If you have a leaky gut, enzyme support is beneficial to healing and rebuilding the gut. Supplemental enzymes, taken before eating, provide energy for digestion. Food is then easier to break down and nutrients to assimilate.

You can read more on digestive enzymes here.

Try a food supplement such as Enzimax, which has 7 digestive enzymes to improve your gut health. In case you need something even more powerful, try Enzimax Forte. It utilises a capsule-within-capsule technology, to help even better nutrient absorption.

Trust your gut feeling

In conclusion, the immune system and gut connection are both strong and important for the overall quality of life. To have a healthy digestive system you must certainly eat healthy food, manage stress, avoid unnecessary antibiotics, and consume food rich in digestive enzymes. Meanwhile, you will build a great foundation for a healthy digestive system. This results in a good immune response, and a strong, healthy body.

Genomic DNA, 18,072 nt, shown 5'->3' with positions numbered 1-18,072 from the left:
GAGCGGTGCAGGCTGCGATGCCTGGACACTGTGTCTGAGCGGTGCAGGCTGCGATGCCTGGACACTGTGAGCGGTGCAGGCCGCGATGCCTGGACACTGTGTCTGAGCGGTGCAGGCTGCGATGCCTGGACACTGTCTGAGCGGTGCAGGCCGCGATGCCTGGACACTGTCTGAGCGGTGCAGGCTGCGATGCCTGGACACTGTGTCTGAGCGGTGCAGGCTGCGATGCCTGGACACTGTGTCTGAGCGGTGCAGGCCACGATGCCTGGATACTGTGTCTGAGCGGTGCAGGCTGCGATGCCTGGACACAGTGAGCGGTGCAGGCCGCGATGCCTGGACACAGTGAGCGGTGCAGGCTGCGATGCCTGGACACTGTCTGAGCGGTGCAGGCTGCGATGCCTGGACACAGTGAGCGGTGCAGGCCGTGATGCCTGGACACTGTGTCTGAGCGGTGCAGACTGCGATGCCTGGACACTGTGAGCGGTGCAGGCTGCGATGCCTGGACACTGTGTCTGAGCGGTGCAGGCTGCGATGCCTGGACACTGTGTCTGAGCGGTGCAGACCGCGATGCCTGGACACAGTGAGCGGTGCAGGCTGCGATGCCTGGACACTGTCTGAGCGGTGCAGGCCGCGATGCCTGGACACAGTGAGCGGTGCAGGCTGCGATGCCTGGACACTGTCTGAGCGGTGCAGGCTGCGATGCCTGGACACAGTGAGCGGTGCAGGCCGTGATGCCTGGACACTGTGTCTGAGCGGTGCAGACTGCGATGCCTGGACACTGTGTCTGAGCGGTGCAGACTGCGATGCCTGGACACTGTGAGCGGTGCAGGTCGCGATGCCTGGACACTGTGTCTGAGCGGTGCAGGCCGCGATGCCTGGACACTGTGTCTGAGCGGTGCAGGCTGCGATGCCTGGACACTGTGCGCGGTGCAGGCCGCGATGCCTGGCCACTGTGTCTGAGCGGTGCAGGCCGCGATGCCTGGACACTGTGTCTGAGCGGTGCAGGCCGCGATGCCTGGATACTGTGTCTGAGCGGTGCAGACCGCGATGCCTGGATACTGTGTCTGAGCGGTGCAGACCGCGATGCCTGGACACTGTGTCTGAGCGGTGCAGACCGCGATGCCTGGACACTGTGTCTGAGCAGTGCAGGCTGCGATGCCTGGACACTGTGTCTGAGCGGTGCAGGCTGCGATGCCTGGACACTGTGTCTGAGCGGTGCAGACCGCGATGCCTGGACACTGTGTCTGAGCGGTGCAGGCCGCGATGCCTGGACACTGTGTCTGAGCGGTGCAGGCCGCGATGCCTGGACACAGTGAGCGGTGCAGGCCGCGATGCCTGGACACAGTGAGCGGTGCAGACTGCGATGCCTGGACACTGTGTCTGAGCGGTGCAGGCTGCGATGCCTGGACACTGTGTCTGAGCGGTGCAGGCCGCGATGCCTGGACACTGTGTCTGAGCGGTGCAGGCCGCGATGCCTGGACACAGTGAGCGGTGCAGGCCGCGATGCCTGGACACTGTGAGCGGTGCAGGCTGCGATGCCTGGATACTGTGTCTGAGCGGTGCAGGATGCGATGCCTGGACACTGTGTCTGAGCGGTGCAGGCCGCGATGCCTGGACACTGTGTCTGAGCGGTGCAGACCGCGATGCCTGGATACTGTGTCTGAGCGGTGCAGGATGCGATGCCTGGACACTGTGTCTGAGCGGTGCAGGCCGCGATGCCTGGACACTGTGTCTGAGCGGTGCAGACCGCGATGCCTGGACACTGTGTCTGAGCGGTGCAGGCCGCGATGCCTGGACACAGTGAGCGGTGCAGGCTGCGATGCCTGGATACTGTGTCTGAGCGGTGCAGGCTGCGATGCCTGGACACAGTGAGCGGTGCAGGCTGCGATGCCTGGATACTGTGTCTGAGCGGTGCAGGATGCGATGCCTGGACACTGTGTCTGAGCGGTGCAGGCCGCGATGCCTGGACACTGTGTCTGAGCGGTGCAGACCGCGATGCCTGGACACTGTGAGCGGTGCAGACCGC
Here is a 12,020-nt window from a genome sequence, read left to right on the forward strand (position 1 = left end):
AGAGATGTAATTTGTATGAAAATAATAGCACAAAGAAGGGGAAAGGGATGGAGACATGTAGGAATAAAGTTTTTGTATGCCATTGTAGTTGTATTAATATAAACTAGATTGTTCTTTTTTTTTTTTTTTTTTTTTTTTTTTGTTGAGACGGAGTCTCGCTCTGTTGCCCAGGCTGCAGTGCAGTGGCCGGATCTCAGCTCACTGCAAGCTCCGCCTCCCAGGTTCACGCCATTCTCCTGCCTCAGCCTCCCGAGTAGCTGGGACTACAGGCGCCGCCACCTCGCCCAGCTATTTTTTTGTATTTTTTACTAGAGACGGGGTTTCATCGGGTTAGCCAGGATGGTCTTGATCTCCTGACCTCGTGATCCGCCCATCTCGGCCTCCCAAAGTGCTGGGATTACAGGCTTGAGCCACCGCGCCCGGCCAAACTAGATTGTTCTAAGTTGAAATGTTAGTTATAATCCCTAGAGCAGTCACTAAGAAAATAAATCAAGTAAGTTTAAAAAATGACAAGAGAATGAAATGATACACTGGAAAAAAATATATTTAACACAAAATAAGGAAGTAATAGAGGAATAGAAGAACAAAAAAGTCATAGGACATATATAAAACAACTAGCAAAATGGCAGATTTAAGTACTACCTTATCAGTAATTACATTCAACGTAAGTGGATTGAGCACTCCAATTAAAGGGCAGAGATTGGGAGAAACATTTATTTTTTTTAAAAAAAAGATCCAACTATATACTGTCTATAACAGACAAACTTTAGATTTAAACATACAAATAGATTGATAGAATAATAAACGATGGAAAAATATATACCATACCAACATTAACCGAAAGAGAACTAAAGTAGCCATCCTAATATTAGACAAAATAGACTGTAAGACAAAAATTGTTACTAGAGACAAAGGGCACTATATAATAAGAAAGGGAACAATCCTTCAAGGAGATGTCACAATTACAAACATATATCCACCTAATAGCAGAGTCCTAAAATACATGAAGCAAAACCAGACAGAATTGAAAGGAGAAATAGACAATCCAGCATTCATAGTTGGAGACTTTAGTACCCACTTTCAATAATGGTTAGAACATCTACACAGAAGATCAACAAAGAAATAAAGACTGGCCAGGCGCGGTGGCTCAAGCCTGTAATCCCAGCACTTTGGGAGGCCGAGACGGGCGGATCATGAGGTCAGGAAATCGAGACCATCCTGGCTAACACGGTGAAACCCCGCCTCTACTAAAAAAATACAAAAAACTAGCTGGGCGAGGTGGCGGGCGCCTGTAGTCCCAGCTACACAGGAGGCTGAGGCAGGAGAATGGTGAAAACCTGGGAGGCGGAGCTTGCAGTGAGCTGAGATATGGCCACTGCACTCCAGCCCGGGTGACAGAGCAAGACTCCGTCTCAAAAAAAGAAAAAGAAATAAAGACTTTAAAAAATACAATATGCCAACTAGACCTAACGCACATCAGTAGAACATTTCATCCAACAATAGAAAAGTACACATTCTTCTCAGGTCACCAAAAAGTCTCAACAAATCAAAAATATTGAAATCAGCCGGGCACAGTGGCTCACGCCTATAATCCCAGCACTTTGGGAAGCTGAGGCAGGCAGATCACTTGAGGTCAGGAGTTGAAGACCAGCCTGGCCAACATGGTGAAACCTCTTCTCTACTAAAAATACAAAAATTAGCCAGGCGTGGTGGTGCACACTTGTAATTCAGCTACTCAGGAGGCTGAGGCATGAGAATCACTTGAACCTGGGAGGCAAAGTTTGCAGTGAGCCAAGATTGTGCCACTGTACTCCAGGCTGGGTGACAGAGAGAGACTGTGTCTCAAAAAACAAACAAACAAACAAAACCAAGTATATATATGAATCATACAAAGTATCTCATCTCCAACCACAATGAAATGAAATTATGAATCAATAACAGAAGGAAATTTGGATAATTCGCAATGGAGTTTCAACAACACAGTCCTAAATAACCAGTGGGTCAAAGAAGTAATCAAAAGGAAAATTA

Our team provides up-to-date information on the most relevant pharmaceutical information. If you found this post helpful – share, like, and follow our blog!


Sources and links:

www.pushdoctor.co.uk

www.nature.com

www.ncbi.nlm.nih.gov

www.bbc.co.uk

www.nutrition.org.uk

VITAMINS FOR AUTUMN AND COMMON ILLNESSES: These supplements will ensure you enjoy the most magical season

Are vitamins all they’re cracked up to be? And, more importantly, should you take extra dose of vitamins during autumn?